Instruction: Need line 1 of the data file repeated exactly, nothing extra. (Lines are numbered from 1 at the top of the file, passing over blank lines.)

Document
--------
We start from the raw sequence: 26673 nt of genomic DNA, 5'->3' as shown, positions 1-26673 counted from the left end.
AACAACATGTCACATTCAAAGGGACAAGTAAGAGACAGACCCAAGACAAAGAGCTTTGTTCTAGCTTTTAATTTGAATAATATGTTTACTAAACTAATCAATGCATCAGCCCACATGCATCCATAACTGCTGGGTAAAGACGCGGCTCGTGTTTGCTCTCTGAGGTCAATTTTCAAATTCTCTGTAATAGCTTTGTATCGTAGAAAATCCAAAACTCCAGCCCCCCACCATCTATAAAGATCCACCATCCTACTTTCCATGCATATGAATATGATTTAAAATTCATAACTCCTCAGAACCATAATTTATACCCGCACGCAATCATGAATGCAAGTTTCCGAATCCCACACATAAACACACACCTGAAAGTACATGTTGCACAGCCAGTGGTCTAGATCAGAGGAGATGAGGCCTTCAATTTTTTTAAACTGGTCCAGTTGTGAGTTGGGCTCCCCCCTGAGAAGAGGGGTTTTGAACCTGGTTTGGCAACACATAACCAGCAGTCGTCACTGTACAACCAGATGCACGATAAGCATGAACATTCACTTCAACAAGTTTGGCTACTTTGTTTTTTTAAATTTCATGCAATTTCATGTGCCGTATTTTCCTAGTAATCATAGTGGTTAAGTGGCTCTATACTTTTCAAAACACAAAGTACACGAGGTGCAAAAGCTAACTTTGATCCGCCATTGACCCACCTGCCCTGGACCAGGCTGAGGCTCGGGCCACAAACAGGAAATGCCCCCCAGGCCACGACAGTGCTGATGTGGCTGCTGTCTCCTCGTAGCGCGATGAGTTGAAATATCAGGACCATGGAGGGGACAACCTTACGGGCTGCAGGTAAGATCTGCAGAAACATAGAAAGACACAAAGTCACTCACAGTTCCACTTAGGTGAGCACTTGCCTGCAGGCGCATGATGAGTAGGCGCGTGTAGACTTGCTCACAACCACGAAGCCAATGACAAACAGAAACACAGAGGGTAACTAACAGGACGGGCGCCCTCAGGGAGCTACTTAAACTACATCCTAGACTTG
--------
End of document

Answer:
We start from the raw sequence: 26673 nt of genomic DNA, 5'->3' as shown, positions 1-26673 counted from the left end.